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The Power to Shine: Practical Goal Setting Tools

This article is a bit of a combination of my previous article on RWBY’s music and Jasper’s about goal setting and the Binding of Isaac. You don’t necessarily have to have read my previous article but I’d really recommend reading Jasper’s. I touch on some of the same concepts here, but I’ll be more focused on a few concrete tools that people may find helpful.

I can sum the part of mine that I want to focus on here: I fractured my wrist in 2018 and fell off writing fanfic for nearly two years. The song Indomitable from the RWBY V6 soundtrack saved me from myself and inspired me to get back into writing. 

Jasper’s article honestly inspired me to go a bit more in-depth with that part and to go into the how of overcoming my own anxiety and perfectionism. 

Honestly, it was this part of the song:

Don’t be afraid! 

Get up, get going, a step everyday

I’ll meet you there

When we strive, we transcend”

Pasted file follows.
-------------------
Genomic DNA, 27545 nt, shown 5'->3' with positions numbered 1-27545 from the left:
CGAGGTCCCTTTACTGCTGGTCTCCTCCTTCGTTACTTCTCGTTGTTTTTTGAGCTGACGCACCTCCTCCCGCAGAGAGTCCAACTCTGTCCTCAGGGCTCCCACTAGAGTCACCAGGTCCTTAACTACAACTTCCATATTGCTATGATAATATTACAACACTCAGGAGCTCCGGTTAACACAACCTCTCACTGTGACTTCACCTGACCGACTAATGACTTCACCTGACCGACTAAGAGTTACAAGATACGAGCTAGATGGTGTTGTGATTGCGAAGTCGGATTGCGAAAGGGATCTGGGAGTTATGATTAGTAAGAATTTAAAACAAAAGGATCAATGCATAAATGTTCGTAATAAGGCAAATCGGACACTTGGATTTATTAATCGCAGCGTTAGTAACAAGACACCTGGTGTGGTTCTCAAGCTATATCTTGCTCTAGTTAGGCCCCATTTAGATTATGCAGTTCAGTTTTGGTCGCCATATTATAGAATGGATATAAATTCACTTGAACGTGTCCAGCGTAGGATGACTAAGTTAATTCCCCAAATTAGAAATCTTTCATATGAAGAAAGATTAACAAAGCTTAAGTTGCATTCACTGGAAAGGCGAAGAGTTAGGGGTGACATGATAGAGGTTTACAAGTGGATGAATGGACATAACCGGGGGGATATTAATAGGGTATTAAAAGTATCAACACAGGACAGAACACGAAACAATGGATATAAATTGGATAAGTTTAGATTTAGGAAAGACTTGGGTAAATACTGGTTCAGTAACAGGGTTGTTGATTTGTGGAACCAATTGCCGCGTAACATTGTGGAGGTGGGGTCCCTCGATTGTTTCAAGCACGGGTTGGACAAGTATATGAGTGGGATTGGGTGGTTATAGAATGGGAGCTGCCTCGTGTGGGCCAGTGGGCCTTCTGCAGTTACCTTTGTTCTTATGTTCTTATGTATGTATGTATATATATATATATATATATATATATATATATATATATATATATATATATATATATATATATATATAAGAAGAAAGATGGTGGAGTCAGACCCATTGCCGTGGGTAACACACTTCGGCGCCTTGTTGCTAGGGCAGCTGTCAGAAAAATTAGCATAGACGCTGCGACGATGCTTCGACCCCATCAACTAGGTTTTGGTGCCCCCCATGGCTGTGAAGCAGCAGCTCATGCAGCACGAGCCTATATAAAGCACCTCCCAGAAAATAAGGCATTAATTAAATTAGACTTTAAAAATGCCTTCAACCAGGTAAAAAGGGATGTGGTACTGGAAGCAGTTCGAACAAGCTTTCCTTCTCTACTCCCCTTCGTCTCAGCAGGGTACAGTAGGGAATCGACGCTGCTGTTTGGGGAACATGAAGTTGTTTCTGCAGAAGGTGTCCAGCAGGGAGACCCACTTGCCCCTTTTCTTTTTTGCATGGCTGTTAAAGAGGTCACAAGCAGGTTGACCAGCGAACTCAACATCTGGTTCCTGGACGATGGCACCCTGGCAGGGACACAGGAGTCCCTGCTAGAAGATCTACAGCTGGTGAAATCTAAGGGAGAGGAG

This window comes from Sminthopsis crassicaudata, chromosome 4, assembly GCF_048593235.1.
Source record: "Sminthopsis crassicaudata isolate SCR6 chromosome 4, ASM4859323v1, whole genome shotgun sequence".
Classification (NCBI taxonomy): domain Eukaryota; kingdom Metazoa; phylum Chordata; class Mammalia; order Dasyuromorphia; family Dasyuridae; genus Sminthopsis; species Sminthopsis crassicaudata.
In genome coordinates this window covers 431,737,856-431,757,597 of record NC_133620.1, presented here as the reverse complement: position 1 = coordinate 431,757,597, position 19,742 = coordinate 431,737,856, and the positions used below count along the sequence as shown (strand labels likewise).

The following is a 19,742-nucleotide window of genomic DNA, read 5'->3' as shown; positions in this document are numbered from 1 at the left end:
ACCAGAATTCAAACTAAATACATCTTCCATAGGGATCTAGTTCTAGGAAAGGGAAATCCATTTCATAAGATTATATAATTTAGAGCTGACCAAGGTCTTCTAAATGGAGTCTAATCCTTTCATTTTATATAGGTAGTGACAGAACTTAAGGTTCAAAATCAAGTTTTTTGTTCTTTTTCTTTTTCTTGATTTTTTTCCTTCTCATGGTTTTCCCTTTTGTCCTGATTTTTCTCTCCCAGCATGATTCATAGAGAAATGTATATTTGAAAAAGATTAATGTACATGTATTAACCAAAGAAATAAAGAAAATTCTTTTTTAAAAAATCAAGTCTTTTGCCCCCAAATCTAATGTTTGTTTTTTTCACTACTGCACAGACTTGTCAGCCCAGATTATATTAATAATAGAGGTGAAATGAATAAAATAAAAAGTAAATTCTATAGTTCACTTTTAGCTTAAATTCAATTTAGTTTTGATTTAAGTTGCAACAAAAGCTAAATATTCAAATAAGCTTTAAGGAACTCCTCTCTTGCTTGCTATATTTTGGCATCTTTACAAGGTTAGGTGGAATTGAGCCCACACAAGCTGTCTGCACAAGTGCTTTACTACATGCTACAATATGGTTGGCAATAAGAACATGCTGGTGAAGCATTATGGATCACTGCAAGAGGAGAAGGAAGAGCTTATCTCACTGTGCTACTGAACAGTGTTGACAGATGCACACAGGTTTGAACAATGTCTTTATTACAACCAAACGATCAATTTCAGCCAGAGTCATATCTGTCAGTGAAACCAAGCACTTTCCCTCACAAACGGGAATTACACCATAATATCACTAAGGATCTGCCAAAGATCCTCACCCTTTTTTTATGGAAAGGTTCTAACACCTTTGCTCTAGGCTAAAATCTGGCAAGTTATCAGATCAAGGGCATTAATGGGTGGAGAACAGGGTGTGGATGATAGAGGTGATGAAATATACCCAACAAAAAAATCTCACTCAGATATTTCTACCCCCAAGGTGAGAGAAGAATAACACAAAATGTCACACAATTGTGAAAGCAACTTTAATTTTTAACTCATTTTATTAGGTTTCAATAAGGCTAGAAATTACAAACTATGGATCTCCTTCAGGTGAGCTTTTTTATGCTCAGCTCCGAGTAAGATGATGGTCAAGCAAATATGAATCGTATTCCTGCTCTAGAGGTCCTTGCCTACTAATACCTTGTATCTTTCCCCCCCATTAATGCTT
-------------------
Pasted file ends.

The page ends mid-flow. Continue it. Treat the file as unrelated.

It was really that one little verse that helped me the most when it came to getting back into doing anything related to fanfiction writing. It reminded me that, above all, you are often your own greatest enemy. Your fears and insecurities are often your greatest chains.

In my other article, I mentioned the fact that I started focusing on research for a huge AU I’m working on first. And, recently, I started writing again. It was really two simple tools as well as a mindset that helped me get on the path again. 

I have to touch on the fact that I study martial arts (namely bujinkan ninjutsu, headed by Grandmaster Masaaki Hatsumi). We have a leadership program that I’ve been in for four years and it teaches us practical tools for life and being a good leader. We also focus on making sure people understand the philosophy behind what we do and why. It was there that I learned all of these things.

The first of the tools was SMART goals. It’s an acronym for setting the best types of goals possible. It stands for 

Specific

Measurable 

Achievable 

Realistic

Time-sensitive

Of course, there are other variations, but they all essentially boil down to this: setting goals that are extremely specific and on a deadline.